Multiple Websites for Multiple Businesses

From my inbox . . .
Rebecca Finch asks:

I work primarily in fine art paintings, but I also do graphic design and portrait photography. Do I have to create different websites for each? Should I have one landing page from which to choose of the three sites? Should the look/feel of each site be different yet unified?
Should I then have a separate blog for each art form, or can each site point to the same blog?

In I'd Rather Be in the Studio I write:

3 different styles of art = 3 different audiences = 3 times the marketing effort [tweet this]

I'm sure this probably isn't what you want to hear, Rebecca, but this is you. You have 3 different businesses and, therefore, 3 different audiences.

Rebecca Finch art
Rebecca Finch's current portfolio page showing painting, portrait photography, and graphic design together.

The people you promote portrait photography to are different from those that you want to share your paintings and graphic design with.
There might be overlap among them, but, in general, you confuse people when you send them to see your portfolio page and they see three different businesses.
If you create one landing page for choosing among the three (which is really what you have with the above portfolio page) you add to the confusion. Not because of the landing page itself, but because you are sending people to a page where they have to decide how they are going to relate to you.

The Shortcut

The better option is to send targeted audiences directly to the type of art that interests them. Promote the photo page to people who might be interested in portrait photography and the graphic design page to those looking for help in that area.
Rather than creating three different sites, you could create one site with three distinct areas:

  1. Rebecca Finch Paintings
  2. Rebecca Finch Design
  3. Rebecca Finch Portrait Photography

Since you're a graphic designer, you could figure out a way to unify them on the home page.
But here's the key: Don't give people the home page URL!
If someone inquires about your paintings, send them to a URL specific to your paintings page. Ditto for either of the other art forms.
Yes, this means that your list is clearly segmented. But that's another post.
I'd like to see you at least have separate URLs for those other art forms, which you can use to promote to the specific pages.
For example, if I send you to, you will find that you land on I don't send you to my home page if you're only interested in that particular class. And the distinct URL makes it easier for me to promote.

Problems with the Shortcut

There are at least two downsides of the shortcut, but they're biggies.
The first one is that you should have three different About pages for your various businesses.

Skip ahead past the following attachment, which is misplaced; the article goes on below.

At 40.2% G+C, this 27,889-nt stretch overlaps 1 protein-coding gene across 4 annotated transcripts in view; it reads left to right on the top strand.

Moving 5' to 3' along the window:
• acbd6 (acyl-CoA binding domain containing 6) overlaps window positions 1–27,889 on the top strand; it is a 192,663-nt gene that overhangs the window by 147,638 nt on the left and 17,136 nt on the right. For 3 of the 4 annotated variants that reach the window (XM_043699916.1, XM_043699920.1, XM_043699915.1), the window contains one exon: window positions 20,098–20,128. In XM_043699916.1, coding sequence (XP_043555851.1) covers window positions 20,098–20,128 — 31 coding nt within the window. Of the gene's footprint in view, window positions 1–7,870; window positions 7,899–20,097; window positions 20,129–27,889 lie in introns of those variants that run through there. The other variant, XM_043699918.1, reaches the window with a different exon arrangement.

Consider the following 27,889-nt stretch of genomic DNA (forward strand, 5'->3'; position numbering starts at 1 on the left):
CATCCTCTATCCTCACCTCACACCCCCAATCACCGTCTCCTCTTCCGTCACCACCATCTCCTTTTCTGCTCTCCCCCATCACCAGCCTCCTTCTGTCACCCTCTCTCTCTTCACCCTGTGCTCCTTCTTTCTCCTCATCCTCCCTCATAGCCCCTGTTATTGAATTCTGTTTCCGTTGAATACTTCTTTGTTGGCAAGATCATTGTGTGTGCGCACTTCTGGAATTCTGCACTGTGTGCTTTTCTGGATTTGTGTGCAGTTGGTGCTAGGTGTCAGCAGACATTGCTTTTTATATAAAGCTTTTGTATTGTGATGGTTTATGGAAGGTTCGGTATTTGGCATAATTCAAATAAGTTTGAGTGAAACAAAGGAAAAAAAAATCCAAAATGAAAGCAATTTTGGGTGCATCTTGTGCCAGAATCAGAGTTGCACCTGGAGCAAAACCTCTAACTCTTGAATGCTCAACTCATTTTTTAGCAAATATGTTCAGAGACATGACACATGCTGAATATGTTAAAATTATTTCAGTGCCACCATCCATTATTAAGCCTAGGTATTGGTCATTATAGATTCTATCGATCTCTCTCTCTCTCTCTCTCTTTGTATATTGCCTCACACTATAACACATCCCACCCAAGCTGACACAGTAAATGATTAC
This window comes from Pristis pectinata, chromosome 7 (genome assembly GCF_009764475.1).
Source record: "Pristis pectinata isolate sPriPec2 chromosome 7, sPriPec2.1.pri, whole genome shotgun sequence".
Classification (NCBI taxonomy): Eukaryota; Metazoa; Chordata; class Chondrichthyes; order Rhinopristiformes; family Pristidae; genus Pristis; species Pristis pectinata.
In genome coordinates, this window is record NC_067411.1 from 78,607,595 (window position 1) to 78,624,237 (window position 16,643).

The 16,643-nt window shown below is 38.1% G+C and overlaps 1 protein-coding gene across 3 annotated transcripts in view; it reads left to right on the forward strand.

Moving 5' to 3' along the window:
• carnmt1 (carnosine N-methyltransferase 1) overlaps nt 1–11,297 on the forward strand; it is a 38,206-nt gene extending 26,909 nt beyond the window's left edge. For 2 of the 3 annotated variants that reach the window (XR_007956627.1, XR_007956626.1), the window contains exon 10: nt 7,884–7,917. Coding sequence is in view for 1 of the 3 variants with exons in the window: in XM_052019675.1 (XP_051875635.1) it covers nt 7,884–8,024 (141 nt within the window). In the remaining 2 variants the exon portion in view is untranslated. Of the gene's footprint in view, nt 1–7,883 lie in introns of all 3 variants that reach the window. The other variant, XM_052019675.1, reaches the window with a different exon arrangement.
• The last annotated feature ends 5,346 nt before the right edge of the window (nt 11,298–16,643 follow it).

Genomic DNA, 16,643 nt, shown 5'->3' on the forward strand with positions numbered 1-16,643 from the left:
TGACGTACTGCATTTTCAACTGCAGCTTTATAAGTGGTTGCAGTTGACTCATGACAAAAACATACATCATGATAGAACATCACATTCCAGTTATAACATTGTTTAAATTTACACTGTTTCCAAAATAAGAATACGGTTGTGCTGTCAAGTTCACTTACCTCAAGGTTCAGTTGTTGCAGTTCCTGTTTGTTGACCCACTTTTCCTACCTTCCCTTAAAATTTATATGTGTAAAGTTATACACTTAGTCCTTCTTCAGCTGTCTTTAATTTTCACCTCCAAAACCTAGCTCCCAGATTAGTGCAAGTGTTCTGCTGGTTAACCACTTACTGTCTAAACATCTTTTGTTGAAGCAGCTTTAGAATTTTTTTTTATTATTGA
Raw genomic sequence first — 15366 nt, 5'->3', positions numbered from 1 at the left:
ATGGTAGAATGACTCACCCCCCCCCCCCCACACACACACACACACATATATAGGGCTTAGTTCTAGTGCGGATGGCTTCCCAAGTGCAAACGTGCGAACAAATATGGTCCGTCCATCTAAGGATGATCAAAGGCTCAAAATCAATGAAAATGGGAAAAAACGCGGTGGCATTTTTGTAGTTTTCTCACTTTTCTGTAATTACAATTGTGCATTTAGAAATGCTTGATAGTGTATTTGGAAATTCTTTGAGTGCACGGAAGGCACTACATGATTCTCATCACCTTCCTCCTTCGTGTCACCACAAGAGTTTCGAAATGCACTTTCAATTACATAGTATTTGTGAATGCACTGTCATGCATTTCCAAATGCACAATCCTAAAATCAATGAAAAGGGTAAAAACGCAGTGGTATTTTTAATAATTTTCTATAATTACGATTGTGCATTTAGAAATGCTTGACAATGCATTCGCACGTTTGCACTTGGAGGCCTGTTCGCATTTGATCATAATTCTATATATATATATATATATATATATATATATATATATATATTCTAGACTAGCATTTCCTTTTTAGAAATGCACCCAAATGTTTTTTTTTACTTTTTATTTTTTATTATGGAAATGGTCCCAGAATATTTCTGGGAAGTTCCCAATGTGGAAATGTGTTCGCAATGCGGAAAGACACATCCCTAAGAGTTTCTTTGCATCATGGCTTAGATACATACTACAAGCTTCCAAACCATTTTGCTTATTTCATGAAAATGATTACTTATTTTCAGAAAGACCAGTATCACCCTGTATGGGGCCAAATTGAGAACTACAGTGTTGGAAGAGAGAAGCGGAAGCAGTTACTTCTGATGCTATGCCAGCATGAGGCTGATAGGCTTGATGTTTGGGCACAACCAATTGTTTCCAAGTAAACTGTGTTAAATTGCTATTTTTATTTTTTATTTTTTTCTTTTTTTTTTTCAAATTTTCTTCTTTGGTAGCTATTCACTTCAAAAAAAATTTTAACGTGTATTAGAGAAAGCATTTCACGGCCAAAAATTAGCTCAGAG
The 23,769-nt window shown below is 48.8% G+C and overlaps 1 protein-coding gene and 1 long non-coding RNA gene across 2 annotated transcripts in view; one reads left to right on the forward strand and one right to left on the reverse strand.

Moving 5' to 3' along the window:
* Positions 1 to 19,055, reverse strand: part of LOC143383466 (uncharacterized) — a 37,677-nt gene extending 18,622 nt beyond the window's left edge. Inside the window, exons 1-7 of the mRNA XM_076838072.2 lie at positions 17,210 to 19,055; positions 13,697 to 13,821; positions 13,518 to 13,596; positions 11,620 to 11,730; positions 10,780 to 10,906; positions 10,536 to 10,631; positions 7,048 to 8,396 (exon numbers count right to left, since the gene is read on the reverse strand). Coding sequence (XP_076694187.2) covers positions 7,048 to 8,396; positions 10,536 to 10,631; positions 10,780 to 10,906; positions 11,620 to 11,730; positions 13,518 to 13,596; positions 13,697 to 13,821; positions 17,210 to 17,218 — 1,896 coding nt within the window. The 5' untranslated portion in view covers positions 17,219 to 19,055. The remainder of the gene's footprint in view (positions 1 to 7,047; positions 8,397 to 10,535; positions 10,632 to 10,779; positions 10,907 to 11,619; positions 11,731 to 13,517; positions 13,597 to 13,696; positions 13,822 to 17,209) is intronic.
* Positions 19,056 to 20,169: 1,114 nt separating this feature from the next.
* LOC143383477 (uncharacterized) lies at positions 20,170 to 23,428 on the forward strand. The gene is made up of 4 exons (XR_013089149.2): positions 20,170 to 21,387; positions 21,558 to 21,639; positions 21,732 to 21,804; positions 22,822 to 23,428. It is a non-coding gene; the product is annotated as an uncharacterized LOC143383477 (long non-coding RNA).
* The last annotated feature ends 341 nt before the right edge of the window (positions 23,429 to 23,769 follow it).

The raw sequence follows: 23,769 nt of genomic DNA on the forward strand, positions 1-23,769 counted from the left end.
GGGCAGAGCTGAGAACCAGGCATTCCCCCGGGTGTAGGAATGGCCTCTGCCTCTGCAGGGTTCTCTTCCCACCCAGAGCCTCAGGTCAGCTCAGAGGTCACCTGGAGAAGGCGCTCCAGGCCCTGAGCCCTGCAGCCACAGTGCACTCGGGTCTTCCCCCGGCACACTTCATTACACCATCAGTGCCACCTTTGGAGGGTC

I hear you saying, “3 About pages? That's nuts!” But it's not. Think about it.
An About page is for establishing yourself as competent and authoritative in a particular area. If you put all of your businesses on a single About page, you appear scattered.
The second problem with the shortcut is that, presumably, you would have menu tabs for the all of the art forms. Again, this leads to confusion because the additional businesses would always be visible to visitors who, most likely, came to be enlightened about a single aspect of your work.

The Solution

The clearest solution is to have three separate sites, although they don't have to be huge sites with lots of content. If painting is your primary focus, make that your juiciest site.
Elements such as colors and fonts can unify all of the sites so that you don't feel like you are designing three different sites. You design one site and apply that design to the others.
On your About pages on all three sites, you could mention the other sites – at the bottom, after you have established your authority for that body of work.
And the best news of all . . . You only need 1 blog!  BUT (big But) only if you don't want to become known as THE #1 EXPERT in one of your media.
If you do want to become established as an expert in an area, a focused blog on that topic is far preferable to a blog comprised of a little of this and a little of that.
Otherwise, it's okay to mix up your art-related topics on the blog. People understand that artists are creative and inspired by many different things.
In order to unify your blog entries, try to write about common threads among your media whenever you can. That's my challenge to all artists in your predicament who are lucky have so many talents.


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18 thoughts on “Multiple Websites for Multiple Businesses”

  1. It also depends on how long you are…I mean, wordy…I just keep running out of space…I only added new sites & blogs because I had a need…organic…But don’t fix it if it ain’t broke…After about 100 blog posts I start to sense the blog provider is getting a little weary of me…Since I tend to be polite, instead of overburdening them, I politely drift over & start a new site where noone knows how wordy I am & they let me reinvent myself…
    Also…Eventually, sometimes, there is synchronicity…You get older, & the fine art merges into the graphic design merges into the photography & you spring forth with your specific specialty special just to you-You discover you are great at baking gluten free donuts! You make that your big money maker…Your focus…Everything else was just training for that moment…When that happens calls me…I’m interested…

  2. Alyson, thank you so much for your very thorough answer!
    It, of course raises some more questions… that have not yet formed because my head is spinning just a little bit. 🙂 The repercussions are sill filing through my brain. Thank you for your wise advice – it know it will make me better. What of my Facebook page? Is this the same idea as my blog? I love showcasing all art forms and resources for fellow artists.
    Thank you for your time,

    1. Rebecca: I get the feeling you knew the answer before you wrote to me – just by the way you phrased your questions.
      I’d like to share what you wrote on my FB page because I love the way you phrased it: “My skills will flourish better if they have room to spread out into their own website. Like a plant that needs to be split – or better yet three plants that need their own individual pots, they aren’t as healthy stuck together as they could be. They will thrive better if I force them out and give them their own space. My photography will be better if it isn’t always under the shadow of my paintings, etc.”